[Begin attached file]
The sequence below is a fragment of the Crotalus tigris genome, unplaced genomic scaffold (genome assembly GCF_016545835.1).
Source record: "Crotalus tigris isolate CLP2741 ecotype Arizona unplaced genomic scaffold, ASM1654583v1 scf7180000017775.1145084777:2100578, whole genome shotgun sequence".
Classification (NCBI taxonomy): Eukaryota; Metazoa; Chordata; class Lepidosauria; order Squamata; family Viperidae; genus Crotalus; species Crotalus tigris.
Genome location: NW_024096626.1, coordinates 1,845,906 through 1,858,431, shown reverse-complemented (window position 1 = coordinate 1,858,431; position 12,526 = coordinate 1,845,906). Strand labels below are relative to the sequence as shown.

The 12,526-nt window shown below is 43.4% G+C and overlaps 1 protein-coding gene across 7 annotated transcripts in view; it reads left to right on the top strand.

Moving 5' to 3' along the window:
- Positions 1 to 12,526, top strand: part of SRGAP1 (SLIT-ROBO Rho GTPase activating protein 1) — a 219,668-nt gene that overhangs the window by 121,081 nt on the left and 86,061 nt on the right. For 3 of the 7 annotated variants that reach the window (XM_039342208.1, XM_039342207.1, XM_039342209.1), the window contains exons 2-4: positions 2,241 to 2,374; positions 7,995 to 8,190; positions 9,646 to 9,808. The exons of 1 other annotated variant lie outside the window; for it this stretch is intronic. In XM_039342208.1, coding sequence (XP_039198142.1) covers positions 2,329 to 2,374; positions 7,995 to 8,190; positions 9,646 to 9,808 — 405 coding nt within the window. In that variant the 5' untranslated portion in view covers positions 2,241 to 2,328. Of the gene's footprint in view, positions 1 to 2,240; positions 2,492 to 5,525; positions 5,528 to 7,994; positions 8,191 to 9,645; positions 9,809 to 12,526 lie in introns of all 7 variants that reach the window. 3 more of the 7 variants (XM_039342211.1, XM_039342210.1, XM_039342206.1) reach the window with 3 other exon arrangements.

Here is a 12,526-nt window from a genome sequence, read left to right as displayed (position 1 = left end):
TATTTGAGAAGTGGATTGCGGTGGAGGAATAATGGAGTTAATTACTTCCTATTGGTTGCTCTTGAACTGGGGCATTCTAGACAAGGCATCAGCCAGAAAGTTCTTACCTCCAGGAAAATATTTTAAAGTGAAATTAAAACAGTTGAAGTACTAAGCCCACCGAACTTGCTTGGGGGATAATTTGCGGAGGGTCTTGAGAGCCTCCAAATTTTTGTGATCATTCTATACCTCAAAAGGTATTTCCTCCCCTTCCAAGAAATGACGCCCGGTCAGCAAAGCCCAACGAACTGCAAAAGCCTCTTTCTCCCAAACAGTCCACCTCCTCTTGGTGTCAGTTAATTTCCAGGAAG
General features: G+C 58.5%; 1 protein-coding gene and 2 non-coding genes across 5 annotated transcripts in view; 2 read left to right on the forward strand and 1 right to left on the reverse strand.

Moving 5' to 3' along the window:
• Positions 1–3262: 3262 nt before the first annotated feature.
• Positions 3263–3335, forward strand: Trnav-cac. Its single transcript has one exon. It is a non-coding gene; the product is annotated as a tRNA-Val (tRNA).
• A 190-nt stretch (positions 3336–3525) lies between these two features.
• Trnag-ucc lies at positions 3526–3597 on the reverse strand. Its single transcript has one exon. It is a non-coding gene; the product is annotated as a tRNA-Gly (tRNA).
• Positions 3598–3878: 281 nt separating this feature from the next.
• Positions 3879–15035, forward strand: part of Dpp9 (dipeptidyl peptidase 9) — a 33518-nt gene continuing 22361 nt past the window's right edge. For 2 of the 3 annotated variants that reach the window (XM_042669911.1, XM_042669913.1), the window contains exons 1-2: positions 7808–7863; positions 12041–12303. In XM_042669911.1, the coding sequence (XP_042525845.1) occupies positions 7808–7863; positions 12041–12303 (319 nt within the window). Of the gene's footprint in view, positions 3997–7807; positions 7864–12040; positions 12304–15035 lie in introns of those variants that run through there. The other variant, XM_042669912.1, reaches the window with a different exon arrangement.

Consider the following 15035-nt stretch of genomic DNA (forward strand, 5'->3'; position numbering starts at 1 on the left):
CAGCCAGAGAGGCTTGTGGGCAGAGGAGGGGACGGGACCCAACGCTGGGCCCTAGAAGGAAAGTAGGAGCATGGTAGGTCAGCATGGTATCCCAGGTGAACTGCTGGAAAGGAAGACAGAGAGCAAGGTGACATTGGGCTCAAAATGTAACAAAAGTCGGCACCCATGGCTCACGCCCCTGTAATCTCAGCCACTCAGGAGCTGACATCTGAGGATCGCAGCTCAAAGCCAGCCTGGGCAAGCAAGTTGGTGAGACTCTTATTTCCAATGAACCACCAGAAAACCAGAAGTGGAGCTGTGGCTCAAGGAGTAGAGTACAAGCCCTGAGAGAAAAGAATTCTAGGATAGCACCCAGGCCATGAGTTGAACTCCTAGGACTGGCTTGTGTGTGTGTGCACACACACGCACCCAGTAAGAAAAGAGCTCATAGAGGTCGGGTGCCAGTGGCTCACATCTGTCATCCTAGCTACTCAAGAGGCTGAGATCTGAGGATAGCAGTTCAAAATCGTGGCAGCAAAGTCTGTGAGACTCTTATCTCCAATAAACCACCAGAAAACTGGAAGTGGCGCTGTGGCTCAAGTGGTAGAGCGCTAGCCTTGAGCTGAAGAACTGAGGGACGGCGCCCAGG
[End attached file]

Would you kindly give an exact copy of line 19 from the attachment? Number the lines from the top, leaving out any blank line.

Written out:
CAGCCAGAGAGGCTTGTGGGCAGAGGAGGGGACGGGACCCAACGCTGGGCCCTAGAAGGAAAGTAGGAGCATGGTAGGTCAGCATGGTATCCCAGGTGAACTGCTGGAAAGGAAGACAGAGAGCAAGGTGACATTGGGCTCAAAATGTAACAAAAGTCGGCACCCATGGCTCACGCCCCTGTAATCTCAGCCACTCAGGAGCTGACATCTGAGGATCGCAGCTCAAAGCCAGCCTGGGCAAGCAAGTTGGTGAGACTCTTATTTCCAATGAACCACCAGAAAACCAGAAGTGGAGCTGTGGCTCAAGGAGTAGAGTACAAGCCCTGAGAGAAAAGAATTCTAGGATAGCACCCAGGCCATGAGTTGAACTCCTAGGACTGGCTTGTGTGTGTGTGCACACACACGCACCCAGTAAGAAAAGAGCTCATAGAGGTCGGGTGCCAGTGGCTCACATCTGTCATCCTAGCTACTCAAGAGGCTGAGATCTGAGGATAGCAGTTCAAAATCGTGGCAGCAAAGTCTGTGAGACTCTTATCTCCAATAAACCACCAGAAAACTGGAAGTGGCGCTGTGGCTCAAGTGGTAGAGCGCTAGCCTTGAGCTGAAGAACTGAGGGACGGCGCCCAGG